The federal government is investigating EV maker Tesla amid autopilot safety concerns.
The National Highway Traffic Safety Administration (NHTSA) began probing into crashes with emergency vehicles from the cars when in autopilot mode about a month ago.
The probe covers approximately 765,000 U.S. Tesla vehicles built between 2014 and 2021.
There have been 17 known injuries and one death as a result of 12 crashes, NHTSA mentions in a letter sent to Tesla. The agency is looking for answers from the company by Oct. 22.
As part of its investigation, earlier this week the NHTSA prompted 12 other automakers — BMW, Ford, GM, Honda, Hyundai, Kia, Mercedes-Benz, Nissan, Stellantis, Subaru, Toyota, and VW — to provide data on comparative driver assistance systems, according to a Reuters report.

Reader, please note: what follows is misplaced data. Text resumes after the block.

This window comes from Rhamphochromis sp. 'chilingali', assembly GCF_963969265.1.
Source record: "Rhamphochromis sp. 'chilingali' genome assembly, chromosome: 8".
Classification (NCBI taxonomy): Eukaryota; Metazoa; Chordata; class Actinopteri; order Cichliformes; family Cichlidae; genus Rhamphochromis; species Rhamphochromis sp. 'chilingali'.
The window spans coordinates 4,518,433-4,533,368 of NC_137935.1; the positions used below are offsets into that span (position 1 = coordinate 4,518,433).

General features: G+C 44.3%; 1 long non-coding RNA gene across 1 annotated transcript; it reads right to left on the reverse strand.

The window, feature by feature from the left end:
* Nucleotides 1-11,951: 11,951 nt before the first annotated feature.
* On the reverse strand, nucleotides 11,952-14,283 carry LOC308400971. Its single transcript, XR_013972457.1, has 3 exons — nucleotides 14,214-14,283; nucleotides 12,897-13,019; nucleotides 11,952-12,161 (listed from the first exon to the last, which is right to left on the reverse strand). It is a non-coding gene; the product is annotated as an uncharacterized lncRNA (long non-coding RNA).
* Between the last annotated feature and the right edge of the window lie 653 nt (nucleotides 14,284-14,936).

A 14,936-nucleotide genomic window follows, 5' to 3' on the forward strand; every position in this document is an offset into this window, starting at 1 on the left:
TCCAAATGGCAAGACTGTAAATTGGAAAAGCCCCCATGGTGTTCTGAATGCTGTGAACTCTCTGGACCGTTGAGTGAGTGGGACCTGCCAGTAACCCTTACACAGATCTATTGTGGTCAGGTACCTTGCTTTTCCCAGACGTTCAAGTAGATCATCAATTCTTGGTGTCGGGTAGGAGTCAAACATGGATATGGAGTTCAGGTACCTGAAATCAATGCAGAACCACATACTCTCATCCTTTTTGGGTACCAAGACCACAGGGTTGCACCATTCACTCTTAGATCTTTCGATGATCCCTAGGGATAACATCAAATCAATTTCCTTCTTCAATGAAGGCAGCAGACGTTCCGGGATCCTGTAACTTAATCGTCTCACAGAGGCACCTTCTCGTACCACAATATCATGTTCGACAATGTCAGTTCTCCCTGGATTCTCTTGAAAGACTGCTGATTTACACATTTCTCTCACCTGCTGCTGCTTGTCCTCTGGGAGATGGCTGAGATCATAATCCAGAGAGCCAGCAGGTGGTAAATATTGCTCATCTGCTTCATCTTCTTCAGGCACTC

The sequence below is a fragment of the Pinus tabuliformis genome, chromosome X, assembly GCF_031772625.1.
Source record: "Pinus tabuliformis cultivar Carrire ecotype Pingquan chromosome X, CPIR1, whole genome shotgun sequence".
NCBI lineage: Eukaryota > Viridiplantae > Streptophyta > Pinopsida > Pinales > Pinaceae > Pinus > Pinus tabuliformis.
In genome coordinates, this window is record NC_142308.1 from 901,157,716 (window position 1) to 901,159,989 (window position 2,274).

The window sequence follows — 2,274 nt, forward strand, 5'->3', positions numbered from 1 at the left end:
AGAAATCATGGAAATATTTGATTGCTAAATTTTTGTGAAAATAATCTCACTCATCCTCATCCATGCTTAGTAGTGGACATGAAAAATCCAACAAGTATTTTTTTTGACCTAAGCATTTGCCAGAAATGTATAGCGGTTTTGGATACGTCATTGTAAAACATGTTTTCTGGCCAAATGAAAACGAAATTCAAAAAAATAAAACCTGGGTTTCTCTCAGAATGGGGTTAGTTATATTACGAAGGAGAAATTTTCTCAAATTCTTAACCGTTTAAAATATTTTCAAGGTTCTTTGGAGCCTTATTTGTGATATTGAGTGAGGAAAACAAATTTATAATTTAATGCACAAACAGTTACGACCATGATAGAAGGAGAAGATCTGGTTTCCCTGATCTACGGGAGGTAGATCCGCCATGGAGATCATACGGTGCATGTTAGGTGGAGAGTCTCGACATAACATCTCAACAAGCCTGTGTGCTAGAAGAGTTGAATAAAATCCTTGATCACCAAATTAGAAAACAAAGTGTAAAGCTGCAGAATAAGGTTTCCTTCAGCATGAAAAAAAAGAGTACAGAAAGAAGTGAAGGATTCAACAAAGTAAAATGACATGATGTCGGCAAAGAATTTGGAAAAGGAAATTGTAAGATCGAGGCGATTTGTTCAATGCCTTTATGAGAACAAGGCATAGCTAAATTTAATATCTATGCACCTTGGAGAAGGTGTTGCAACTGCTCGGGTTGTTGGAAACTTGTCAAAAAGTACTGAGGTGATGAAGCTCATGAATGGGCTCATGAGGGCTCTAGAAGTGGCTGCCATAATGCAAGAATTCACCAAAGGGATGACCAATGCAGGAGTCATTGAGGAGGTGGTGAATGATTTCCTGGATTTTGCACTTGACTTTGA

Until driver assistance systems become more advanced, many are urging drivers to remain engaged when using autopilot.
Tesla’s website states that “Cars come standard with advanced hardware capable of providing Autopilot features, and full self-driving capabilities—through software updates designed to improve functionality over time. ... This system provides a view of the world that a driver alone cannot access, seeing in every direction simultaneously, and on wavelengths that go far beyond the human senses.” It also notes “Current Autopilot features require active driver supervision and do not make the vehicle autonomous.”
It remains to be seen if the NHTSA investigation will result in a recall or regulatory crackdown.
Tesla’s autopilot system debuted in 2015.